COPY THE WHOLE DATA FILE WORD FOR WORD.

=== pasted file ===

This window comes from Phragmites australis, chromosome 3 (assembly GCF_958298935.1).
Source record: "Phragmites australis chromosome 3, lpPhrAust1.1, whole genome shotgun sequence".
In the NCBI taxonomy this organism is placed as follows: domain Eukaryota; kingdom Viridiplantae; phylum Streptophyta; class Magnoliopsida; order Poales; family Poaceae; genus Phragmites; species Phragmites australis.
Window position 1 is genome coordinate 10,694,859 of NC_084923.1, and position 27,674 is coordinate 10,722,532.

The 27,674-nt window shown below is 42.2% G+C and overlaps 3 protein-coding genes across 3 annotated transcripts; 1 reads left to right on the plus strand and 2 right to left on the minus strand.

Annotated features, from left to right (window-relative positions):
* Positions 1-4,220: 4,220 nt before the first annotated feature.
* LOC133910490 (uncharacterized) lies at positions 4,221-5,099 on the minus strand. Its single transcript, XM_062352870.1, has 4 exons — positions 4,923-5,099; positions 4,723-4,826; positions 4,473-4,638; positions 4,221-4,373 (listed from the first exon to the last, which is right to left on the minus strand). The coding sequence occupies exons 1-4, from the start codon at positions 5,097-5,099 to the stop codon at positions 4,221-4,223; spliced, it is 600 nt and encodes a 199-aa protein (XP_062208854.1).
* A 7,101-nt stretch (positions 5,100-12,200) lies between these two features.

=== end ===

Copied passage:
This window comes from Phragmites australis, chromosome 3 (assembly GCF_958298935.1).
Source record: "Phragmites australis chromosome 3, lpPhrAust1.1, whole genome shotgun sequence".
In the NCBI taxonomy this organism is placed as follows: domain Eukaryota; kingdom Viridiplantae; phylum Streptophyta; class Magnoliopsida; order Poales; family Poaceae; genus Phragmites; species Phragmites australis.
Window position 1 is genome coordinate 10,694,859 of NC_084923.1, and position 27,674 is coordinate 10,722,532.

The 27,674-nt window shown below is 42.2% G+C and overlaps 3 protein-coding genes across 3 annotated transcripts; 1 reads left to right on the plus strand and 2 right to left on the minus strand.

Annotated features, from left to right (window-relative positions):
* Positions 1-4,220: 4,220 nt before the first annotated feature.
* LOC133910490 (uncharacterized) lies at positions 4,221-5,099 on the minus strand. Its single transcript, XM_062352870.1, has 4 exons — positions 4,923-5,099; positions 4,723-4,826; positions 4,473-4,638; positions 4,221-4,373 (listed from the first exon to the last, which is right to left on the minus strand). The coding sequence occupies exons 1-4, from the start codon at positions 5,097-5,099 to the stop codon at positions 4,221-4,223; spliced, it is 600 nt and encodes a 199-aa protein (XP_062208854.1).
* A 7,101-nt stretch (positions 5,100-12,200) lies between these two features.